There is such a fine line between right and wrong, after all. I spend a lot of time on the playground at school telling kids that hitting other people is bad. On a great many occasions, I have been told by five to eleven year olds that their parents have told them that if someone hits them, they should hit back, so hitting people turns out to be okay, with an asterisk. That isn't the reason Ray Rice gave. He said that hitting people is wrong, but since the NFL couldn't decide on how they wanted to handle the fact that hitting people is wrong, it turns out that maybe hitting people isn't so bad after all. Unless you happen to be Adrian Peterson, in which case it's still a bad thing, bad enough that you can't play football and hit people if you hit people. It's kind of a situational thing.
What is not as situational anymore is the use of bullhooks on elephants in Oakland. Starting in 2017. Okay. It's a little situational, but the fact remains that the Oakland City Council passed this ban by a vote of five to two, with one abstaining. Cruelty to animals is something that most people will agree is wrong, but using a standard of "would you use a bullhook on your own child" may not be a fact-enhanced discussion. I expect that the use of bullhooks on protesters in the streets of Oakland would also be banned. The use of rubber bullets, however, remains on the table. The result of the bullhook ban has been felt immediately, as the circus will no longer be coming to our town.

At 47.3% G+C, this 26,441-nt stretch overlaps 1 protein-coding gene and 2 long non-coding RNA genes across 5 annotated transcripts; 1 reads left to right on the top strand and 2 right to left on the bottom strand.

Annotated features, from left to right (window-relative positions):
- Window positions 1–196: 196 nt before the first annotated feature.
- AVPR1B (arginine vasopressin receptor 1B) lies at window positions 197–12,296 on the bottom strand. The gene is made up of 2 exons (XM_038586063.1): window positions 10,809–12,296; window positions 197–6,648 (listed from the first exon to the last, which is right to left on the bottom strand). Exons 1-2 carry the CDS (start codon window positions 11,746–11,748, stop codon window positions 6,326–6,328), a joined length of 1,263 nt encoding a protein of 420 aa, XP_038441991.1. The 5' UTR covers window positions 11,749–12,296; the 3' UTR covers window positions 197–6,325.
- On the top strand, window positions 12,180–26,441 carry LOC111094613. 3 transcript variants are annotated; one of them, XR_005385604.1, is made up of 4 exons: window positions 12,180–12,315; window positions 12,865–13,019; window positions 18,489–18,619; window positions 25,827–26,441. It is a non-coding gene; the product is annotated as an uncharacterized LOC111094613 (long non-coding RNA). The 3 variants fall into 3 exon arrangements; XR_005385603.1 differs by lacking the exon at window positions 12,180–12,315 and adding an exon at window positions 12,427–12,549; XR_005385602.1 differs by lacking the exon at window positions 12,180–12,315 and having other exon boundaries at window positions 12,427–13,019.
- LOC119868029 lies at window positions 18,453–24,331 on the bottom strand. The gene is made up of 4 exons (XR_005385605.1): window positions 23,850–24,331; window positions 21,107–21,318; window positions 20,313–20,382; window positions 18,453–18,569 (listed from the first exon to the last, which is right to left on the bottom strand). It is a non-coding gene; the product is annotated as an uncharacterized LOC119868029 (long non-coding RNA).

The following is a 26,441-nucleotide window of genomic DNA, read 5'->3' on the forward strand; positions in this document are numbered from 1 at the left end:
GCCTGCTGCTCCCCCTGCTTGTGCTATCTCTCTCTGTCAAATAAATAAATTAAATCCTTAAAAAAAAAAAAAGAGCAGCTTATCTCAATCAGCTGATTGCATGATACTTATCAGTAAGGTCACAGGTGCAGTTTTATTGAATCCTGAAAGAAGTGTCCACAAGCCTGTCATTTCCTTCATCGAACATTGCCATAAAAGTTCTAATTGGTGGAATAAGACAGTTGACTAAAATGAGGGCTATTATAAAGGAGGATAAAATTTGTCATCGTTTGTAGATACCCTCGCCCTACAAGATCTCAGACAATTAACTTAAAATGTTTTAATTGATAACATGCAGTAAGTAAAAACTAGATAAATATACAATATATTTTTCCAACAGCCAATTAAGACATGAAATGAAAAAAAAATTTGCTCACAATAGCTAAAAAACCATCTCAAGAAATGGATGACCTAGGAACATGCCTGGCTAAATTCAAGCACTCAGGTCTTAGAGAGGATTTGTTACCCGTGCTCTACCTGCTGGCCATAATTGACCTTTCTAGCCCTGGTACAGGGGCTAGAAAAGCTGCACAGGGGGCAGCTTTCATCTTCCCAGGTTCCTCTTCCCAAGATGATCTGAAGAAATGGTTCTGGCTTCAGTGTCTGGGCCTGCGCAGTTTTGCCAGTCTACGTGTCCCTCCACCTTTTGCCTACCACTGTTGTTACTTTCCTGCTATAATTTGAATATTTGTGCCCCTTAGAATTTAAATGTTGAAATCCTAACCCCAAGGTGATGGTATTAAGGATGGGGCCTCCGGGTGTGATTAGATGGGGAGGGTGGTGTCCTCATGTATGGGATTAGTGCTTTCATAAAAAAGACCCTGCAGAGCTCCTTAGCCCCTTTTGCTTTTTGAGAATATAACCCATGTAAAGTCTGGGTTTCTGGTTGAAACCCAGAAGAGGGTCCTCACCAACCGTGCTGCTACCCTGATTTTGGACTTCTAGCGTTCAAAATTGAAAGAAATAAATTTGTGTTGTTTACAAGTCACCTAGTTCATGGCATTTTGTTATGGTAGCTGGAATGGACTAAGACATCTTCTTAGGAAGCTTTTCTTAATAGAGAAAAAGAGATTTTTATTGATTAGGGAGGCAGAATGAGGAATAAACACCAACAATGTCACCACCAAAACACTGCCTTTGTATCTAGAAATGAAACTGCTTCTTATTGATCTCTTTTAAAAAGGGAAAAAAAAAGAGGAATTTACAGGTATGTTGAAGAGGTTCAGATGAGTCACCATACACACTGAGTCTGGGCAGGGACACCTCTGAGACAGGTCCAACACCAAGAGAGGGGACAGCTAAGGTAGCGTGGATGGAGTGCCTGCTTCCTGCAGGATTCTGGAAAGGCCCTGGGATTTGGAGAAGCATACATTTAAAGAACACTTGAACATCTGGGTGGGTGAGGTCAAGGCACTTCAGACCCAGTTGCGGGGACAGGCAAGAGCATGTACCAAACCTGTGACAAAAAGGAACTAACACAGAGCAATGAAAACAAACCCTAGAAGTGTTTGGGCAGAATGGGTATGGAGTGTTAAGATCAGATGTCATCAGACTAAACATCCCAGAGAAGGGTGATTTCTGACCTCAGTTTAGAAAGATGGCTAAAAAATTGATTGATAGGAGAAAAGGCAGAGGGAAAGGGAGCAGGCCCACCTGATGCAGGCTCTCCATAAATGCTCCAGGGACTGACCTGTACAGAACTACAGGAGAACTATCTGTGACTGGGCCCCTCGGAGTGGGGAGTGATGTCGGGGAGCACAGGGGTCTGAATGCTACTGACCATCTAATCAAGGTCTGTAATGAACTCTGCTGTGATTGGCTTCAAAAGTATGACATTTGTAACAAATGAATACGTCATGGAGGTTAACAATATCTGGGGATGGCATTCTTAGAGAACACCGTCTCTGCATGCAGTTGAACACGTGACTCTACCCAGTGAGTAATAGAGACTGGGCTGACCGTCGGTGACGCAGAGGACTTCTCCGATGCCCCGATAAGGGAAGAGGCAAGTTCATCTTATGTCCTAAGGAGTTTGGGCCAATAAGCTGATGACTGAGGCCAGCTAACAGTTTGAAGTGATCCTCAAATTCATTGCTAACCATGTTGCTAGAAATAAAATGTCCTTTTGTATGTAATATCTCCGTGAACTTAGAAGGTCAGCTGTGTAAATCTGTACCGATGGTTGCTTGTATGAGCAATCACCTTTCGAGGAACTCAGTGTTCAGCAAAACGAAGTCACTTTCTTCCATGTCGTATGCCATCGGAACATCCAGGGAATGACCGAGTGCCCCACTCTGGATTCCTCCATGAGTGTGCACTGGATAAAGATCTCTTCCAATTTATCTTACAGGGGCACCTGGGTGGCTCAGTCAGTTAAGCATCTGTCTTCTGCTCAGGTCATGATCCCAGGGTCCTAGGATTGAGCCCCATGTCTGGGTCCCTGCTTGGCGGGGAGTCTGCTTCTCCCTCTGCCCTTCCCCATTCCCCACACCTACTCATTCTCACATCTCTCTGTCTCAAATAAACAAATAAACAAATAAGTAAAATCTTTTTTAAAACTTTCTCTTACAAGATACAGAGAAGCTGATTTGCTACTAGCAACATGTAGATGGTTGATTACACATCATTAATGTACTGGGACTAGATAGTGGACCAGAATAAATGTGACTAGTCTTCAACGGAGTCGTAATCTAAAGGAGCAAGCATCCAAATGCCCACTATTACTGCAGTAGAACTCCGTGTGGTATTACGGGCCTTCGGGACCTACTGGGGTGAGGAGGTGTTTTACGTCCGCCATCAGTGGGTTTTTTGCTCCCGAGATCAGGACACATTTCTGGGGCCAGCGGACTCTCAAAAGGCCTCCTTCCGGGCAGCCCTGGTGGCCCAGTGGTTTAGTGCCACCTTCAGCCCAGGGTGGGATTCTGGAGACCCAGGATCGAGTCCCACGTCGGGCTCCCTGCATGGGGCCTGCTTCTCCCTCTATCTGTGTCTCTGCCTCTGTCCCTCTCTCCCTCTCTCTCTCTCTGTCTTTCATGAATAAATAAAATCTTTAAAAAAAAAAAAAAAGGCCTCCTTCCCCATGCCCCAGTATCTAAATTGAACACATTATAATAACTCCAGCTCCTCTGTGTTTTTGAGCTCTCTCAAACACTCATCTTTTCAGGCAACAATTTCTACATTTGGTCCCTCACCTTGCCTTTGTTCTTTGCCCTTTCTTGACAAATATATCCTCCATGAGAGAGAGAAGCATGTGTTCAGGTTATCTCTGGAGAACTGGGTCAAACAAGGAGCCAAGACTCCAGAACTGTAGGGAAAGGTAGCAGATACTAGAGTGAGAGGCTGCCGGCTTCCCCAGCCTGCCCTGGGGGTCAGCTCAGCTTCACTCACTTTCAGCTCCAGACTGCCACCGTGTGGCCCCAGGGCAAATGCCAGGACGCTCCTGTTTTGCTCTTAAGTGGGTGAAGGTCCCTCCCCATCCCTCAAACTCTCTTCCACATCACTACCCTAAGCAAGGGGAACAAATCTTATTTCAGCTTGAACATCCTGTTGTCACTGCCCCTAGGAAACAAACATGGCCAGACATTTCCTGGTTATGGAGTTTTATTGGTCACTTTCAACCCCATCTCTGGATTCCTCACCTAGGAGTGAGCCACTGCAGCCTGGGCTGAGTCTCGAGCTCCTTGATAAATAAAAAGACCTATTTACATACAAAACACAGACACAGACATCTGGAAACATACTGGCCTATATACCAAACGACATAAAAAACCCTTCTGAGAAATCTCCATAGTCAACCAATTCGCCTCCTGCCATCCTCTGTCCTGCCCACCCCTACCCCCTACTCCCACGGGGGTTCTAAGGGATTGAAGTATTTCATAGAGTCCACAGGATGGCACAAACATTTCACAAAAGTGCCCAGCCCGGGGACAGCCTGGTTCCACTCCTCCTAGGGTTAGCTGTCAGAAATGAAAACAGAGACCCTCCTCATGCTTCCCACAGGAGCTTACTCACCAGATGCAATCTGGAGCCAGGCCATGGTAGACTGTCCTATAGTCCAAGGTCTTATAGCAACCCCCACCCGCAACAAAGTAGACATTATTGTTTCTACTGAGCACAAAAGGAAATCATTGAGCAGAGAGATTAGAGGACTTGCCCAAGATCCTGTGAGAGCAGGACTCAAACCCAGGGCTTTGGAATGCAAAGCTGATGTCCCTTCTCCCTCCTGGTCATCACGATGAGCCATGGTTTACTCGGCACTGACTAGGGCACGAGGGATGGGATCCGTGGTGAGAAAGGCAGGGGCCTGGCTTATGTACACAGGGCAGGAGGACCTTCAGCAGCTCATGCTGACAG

Meanwhile, Dick "Dick" Cheney continues to assert his vision of the facts surrounding torture: “We were very careful to stop short of tortureThe Senate has seen fit to label their report torture.  But we worked hard to stay short of that definition." And that's a fact. A big, stupid, fact.

Tuesday, December 16, 2014

The Strongest Force